The opinion of the court was delivered by: Bumb, District Judge
Petitioners Richard E. Warren, Sean W. Lee, and Perry F. Motolo, are federal prisoners who were confined at the Federal Correctional Institution at Fort Dix, New Jersey, at the time they filed this action. Petitioners assert that the Respondents have violated their constitutional rights by reading their legal mail, denying them access to the courts, threatening to transfer them, interfering with their religious observances by confiscating their Bibles, and (with respect to Petitioner Warren, only) denying his serious medical needs with respect to his need for dentures.
Petitioners have submitted this action as a Petition for writ of habeas corpus pursuant to 28 U.S.C. § 2241. However, this Court lacks jurisdiction in habeas to hear Petitioners' challenges to their conditions of confinement.
A habeas corpus petition is the proper mechanism for a prisoner to challenge the "fact or duration" of his confinement, Preiser v. Rodriguez, 411 U.S. 475, 498-99 (1973), including challenges to prison disciplinary proceedings that affect the length of confinement, such as deprivation of good time credits, Muhammad v. Close, 540 U.S. 749 (2004) and Edwards v. Balisok, 520 U.S. 641 (1997). See also Wilkinson v. Dotson, 544 U.S. 74 (2005). In addition, where a prisoner seeks a "quantum change" in the level of custody, for example, where a prisoner claims to be entitled to probation or bond or parole, habeas is the appropriate form of action. See, e.g., Graham v. Broglin, 922 F.2d 379 (7th Cir. 1991) and cases cited therein. See also Woodall v. Federal Bureau of Prisons, 432 F.3d 235, 237 (3d Cir. 2005) (challenge to regulations limiting pre-release transfer to community corrections centers properly brought in habeas); Macia v. Williamson, 2007 WL 748663 (3d Cir. 2007) (finding habeas jurisdiction in challenge to disciplinary hearing that resulting in sanctions including loss of good-time credits, disciplinary segregation, and disciplinary transfer).
The Court of Appeals for the Third Circuit has held that habeas corpus is an appropriate mechanism, also, for a federal prisoner to challenge the execution of his sentence. See Coady v. Vaughn, 251 F.3d 480, 485-86 (3d Cir. 2001) (noting that federal prisoners may challenge the denial of parole under § 2241); Barden v. Keohane, 921 F.2d 476, 478-79 (3d Cir. 1990) (challenge to BOP refusal to consider prisoner's request that state prison be designated place for service of federal sentence).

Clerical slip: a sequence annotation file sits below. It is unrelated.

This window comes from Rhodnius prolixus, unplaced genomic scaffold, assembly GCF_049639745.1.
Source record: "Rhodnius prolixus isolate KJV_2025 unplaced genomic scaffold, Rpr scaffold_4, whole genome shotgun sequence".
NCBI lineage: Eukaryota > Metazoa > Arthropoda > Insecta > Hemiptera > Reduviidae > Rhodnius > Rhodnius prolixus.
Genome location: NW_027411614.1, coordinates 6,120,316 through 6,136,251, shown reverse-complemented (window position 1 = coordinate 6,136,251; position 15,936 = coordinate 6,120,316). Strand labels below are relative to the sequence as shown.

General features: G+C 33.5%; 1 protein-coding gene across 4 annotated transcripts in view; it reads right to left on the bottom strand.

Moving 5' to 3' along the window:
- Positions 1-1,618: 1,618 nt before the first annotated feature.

The Court of Appeals has noted, however, that "the precise meaning of 'execution of the sentence' is hazy." Woodall, 432 F.3d at 237. To the extent a prisoner challenges his conditions of confinement, such claims must be raised by way of a civil rights action. See Leamer v. Fauver, 288 F.3d 532 (3d Cir. 2002). See also Ganim v. Federal Bureau of Prisons, 235 Fed.Appx. 882, 2007 WL 1539942 (3d Cir. 2007) (challenge to garden-variety transfer not cognizable in habeas); Castillo v. FBOP FCI Fort Dix, 221 Fed.Appx. 172, 2007 WL 1031279 (3d Cir. 2007) (habeas is proper vehicle to challenge disciplinary proceeding resulting in loss of good-time credits, but claims regarding sanctioned loss of phone and visitation privileges not cognizable in habeas).
Here, Petitioners' challenges are not to the length of their confinement or the execution of their sentences; instead, they are garden-variety challenges to conditions of confinement. Because this Court lacks jurisdiction in habeas to hear Petitioners' claims, and because Petitioners have neither prepaid the filing fee for a civil rights action nor submitted their individual applications for leave to proceed in forma pauperis, this Court will dismiss the Petition without prejudice to Petitioners filing a new and separate civil rights action, individually or jointly, to raise their conditions-of-confinement claims.*fn1
This Court cautions Petitioners, however, that any joint civil rights complaint must meet the filing fee requirements and the legal requirements for claims by multiple plaintiffs against multiple defendants, as discussed more fully, below.
If Petitioners do not fully prepay the $350 filing fee for a civil action, they must meet the requirements for proceeding in forma pauperis. Civil actions brought in forma pauperis are governed by 28 U.S.C. § 1915. The Prison Litigation Reform Act of 1995, Pub. L. No. 104-135, 110 Stat. 1321 (April 26, 1996) (the "PLRA"), which amends 28 U.S.C. § 1915, establishes certain financial requirements for prisoners who are attempting to bring a civil action or file an appeal in forma pauperis.
Under the PLRA, a prisoner seeking to bring a civil action in forma pauperis must submit an affidavit, including a statement of all assets, which states that the prisoner is unable to pay the fee. 28 U.S.C. § 1915(a)(1). The prisoner also must submit a certified copy of his inmate trust fund account statement(s) for the six-month period immediately preceding the filing of his complaint. 28 U.S.C. § 1915(a)(2). The prisoner must obtain this certified statement from the appropriate official of each prison at which he was or is confined. Id.
Even if the prisoner is granted in forma pauperis status, the prisoner must pay the full amount of the $350 filing fee in installments. 28 U.S.C. § 1915(b)(1). In each month that the amount in the prisoner's account exceeds $10.00, until the $350.00 filing fee is paid, the agency having custody of the prisoner shall assess, deduct from the prisoner's account, and forward to the Clerk of the Court an installment payment ...